As you’d expect, Harrison, James & Hardie regularly has beautiful Cotswold stone properties for sale. Please take a look at our current listings to view more.

Quarrying & production of Cotswold Stone 

As the name suggests, Cotswold stone is typically quarried in the south Midlands, in an area that is sometimes referred to as the Cotswold Edge. Here, the rock outcrops and several small quarries serve the region.

The limestone composition at Cotswold Edge directly results from natural processes that occurred millions of years ago when a warm sea covered the area. 

Over time, the rock was created layer after layer of shell fragments from the bed of the ocean upwards. As such, it's common to find well-preserved fossils in the stone quarried in the area today.

Several of the quarries in the Cotswolds were established in the Middle Ages and have been responsible for much of the architecture in the area of outstanding natural beauty that serves the Cotswolds so well today.

Preservation and conservation of Cotswold Stone

As Cotswold stone is a type of limestone, it is subject to decay over time due to its alkaline properties. Several things can affect Cotswold stone, including acid rain and general pollution. 

In particular, acid rain and other pollutants can cause a black stain on the exterior of the stonework, which can be noticeable on some older properties, as well as those that have been poorly maintained over the years. 

In the early days, builders applied a limewash coating to protect the Cotswold stone used on properties, particularly on the underside of roof eaves. It was widely seen as an effective way of protecting the stone from decay.

Some homeowners are once again turning to limewash to protect their properties after the technique was seemingly abandoned sometime after the First World War.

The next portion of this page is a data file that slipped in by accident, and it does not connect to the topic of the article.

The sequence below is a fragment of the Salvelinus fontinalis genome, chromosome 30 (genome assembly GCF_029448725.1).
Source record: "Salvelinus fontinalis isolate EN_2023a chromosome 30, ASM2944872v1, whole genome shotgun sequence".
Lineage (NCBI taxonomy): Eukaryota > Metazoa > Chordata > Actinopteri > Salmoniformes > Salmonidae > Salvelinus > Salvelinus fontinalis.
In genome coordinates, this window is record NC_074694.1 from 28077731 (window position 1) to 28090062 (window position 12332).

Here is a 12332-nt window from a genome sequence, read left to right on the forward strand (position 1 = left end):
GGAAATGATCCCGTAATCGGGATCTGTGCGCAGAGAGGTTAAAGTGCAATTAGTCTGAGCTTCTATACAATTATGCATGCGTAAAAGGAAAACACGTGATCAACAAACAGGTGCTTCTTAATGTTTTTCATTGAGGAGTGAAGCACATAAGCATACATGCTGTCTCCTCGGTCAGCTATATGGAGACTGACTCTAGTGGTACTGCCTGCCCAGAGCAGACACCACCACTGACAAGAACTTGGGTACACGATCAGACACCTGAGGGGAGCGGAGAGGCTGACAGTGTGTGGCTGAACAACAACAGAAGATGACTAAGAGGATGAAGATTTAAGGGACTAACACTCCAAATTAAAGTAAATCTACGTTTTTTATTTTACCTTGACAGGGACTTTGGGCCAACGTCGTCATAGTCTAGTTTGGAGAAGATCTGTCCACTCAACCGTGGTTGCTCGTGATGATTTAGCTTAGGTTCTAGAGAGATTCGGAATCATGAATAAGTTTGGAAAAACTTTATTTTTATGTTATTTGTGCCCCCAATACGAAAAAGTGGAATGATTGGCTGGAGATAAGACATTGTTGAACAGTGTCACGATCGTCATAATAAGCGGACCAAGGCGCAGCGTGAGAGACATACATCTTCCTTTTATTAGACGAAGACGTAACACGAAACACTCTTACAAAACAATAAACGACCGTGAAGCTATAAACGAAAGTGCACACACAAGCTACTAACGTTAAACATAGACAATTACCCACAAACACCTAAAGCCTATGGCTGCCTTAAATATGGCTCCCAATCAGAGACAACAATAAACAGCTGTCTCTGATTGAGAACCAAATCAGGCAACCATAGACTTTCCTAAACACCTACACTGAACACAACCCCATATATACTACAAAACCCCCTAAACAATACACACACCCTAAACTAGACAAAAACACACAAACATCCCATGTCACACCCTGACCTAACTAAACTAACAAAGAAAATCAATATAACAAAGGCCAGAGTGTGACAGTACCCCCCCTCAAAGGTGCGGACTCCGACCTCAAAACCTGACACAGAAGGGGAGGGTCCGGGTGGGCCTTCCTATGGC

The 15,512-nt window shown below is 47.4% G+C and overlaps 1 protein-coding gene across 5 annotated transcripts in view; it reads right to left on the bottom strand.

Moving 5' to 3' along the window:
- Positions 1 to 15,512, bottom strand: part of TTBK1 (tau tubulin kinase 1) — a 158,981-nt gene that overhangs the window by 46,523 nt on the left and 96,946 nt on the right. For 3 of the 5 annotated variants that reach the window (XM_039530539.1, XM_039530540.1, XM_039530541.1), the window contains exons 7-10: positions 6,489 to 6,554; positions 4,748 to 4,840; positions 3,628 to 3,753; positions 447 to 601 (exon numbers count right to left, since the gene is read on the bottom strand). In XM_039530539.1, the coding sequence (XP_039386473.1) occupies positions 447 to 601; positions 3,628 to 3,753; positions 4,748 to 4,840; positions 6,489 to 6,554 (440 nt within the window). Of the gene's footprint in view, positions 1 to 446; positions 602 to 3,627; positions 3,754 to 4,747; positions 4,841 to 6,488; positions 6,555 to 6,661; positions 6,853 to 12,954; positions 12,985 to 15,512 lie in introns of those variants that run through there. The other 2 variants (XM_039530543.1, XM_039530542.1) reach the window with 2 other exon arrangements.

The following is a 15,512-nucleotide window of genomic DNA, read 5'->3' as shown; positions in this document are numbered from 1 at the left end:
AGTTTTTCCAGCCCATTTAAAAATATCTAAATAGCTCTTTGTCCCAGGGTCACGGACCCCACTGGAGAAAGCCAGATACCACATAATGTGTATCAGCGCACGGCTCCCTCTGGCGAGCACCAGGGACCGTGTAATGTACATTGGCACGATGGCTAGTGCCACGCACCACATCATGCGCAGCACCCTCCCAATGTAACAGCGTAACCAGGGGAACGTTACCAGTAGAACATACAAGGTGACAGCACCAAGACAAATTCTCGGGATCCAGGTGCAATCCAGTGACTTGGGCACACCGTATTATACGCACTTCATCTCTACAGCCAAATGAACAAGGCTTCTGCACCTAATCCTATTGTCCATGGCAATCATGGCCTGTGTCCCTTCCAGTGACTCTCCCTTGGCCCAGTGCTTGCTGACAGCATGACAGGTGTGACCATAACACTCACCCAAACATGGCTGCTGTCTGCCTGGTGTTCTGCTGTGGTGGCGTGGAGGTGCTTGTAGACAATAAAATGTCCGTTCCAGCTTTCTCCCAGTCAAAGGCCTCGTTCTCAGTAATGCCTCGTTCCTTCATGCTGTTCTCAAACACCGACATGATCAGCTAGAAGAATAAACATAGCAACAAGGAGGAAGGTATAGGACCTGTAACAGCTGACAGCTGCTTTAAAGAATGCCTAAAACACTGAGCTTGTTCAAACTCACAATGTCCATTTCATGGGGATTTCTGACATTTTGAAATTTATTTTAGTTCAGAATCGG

Today, the conservation of Cotswold stone is of the utmost importance to preserving the myriad villages that make up this part of the world. After all, the honey-infused exteriors of the properties that line the country lanes throughout the Cotswolds are as integral to the area's natural beauty as the rolling green hills. 

If you decide to invest in a Cotswold stone property, you're not just buying a beautiful home but a slice of English architectural history that will undoubtedly be preserved for many more generations.


Cotswold stone is a unique building material that has long been used to construct homes in villages throughout the Cotswolds area. Today, you will find stunning, honey-coloured period homes throughout the area that contribute to the charm, allure, and beauty of this quaint part of the south Midlands.

It's little surprise that so many people aspire to buy here!

At Harrison, James & Hardie, we have helped countless families find their forever homes in the Cotswolds. Discover our current selection of properties for sale today to find your dream home in this beautiful part of the world.